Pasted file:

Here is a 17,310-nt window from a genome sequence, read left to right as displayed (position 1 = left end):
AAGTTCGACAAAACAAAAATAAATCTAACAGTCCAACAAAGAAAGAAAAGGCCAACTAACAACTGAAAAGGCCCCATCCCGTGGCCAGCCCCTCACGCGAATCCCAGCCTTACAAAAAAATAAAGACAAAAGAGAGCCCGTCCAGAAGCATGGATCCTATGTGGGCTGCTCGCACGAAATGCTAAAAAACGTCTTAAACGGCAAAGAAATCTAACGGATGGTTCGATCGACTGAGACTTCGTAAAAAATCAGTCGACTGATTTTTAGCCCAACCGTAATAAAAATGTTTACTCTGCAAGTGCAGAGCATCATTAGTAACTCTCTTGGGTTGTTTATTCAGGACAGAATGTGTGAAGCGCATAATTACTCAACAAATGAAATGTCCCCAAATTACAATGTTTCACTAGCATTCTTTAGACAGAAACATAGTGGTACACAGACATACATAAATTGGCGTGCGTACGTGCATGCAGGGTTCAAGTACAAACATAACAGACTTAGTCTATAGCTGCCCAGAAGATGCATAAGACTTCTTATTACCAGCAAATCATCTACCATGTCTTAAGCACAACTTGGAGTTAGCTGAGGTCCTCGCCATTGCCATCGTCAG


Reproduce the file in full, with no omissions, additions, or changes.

Here is a 17,310-nt window from a genome sequence, read left to right as displayed (position 1 = left end):
AAGTTCGACAAAACAAAAATAAATCTAACAGTCCAACAAAGAAAGAAAAGGCCAACTAACAACTGAAAAGGCCCCATCCCGTGGCCAGCCCCTCACGCGAATCCCAGCCTTACAAAAAAATAAAGACAAAAGAGAGCCCGTCCAGAAGCATGGATCCTATGTGGGCTGCTCGCACGAAATGCTAAAAAACGTCTTAAACGGCAAAGAAATCTAACGGATGGTTCGATCGACTGAGACTTCGTAAAAAATCAGTCGACTGATTTTTAGCCCAACCGTAATAAAAATGTTTACTCTGCAAGTGCAGAGCATCATTAGTAACTCTCTTGGGTTGTTTATTCAGGACAGAATGTGTGAAGCGCATAATTACTCAACAAATGAAATGTCCCCAAATTACAATGTTTCACTAGCATTCTTTAGACAGAAACATAGTGGTACACAGACATACATAAATTGGCGTGCGTACGTGCATGCAGGGTTCAAGTACAAACATAACAGACTTAGTCTATAGCTGCCCAGAAGATGCATAAGACTTCTTATTACCAGCAAATCATCTACCATGTCTTAAGCACAACTTGGAGTTAGCTGAGGTCCTCGCCATTGCCATCGTCAG